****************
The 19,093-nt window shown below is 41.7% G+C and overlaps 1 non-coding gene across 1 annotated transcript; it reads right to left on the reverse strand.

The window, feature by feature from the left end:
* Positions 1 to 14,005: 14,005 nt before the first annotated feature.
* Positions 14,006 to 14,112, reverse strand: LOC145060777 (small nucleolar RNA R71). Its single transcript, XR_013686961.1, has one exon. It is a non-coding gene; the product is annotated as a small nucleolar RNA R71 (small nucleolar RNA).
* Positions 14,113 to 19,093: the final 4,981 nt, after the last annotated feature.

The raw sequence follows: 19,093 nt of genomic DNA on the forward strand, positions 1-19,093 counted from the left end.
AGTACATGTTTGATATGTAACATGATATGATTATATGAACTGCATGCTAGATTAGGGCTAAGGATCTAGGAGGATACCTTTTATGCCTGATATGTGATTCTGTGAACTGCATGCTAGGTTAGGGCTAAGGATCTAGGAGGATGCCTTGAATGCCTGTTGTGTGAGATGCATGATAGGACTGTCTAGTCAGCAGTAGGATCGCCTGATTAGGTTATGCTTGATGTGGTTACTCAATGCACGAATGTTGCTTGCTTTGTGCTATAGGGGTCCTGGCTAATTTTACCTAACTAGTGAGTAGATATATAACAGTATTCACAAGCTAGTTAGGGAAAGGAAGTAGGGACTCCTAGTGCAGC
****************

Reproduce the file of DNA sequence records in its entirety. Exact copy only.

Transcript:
The 19,093-nt window shown below is 41.7% G+C and overlaps 1 non-coding gene across 1 annotated transcript; it reads right to left on the reverse strand.

The window, feature by feature from the left end:
* Positions 1 to 14,005: 14,005 nt before the first annotated feature.
* Positions 14,006 to 14,112, reverse strand: LOC145060777 (small nucleolar RNA R71). Its single transcript, XR_013686961.1, has one exon. It is a non-coding gene; the product is annotated as a small nucleolar RNA R71 (small nucleolar RNA).
* Positions 14,113 to 19,093: the final 4,981 nt, after the last annotated feature.

The raw sequence follows: 19,093 nt of genomic DNA on the forward strand, positions 1-19,093 counted from the left end.
AGTACATGTTTGATATGTAACATGATATGATTATATGAACTGCATGCTAGATTAGGGCTAAGGATCTAGGAGGATACCTTTTATGCCTGATATGTGATTCTGTGAACTGCATGCTAGGTTAGGGCTAAGGATCTAGGAGGATGCCTTGAATGCCTGTTGTGTGAGATGCATGATAGGACTGTCTAGTCAGCAGTAGGATCGCCTGATTAGGTTATGCTTGATGTGGTTACTCAATGCACGAATGTTGCTTGCTTTGTGCTATAGGGGTCCTGGCTAATTTTACCTAACTAGTGAGTAGATATATAACAGTATTCACAAGCTAGTTAGGGAAAGGAAGTAGGGACTCCTAGTGCAGC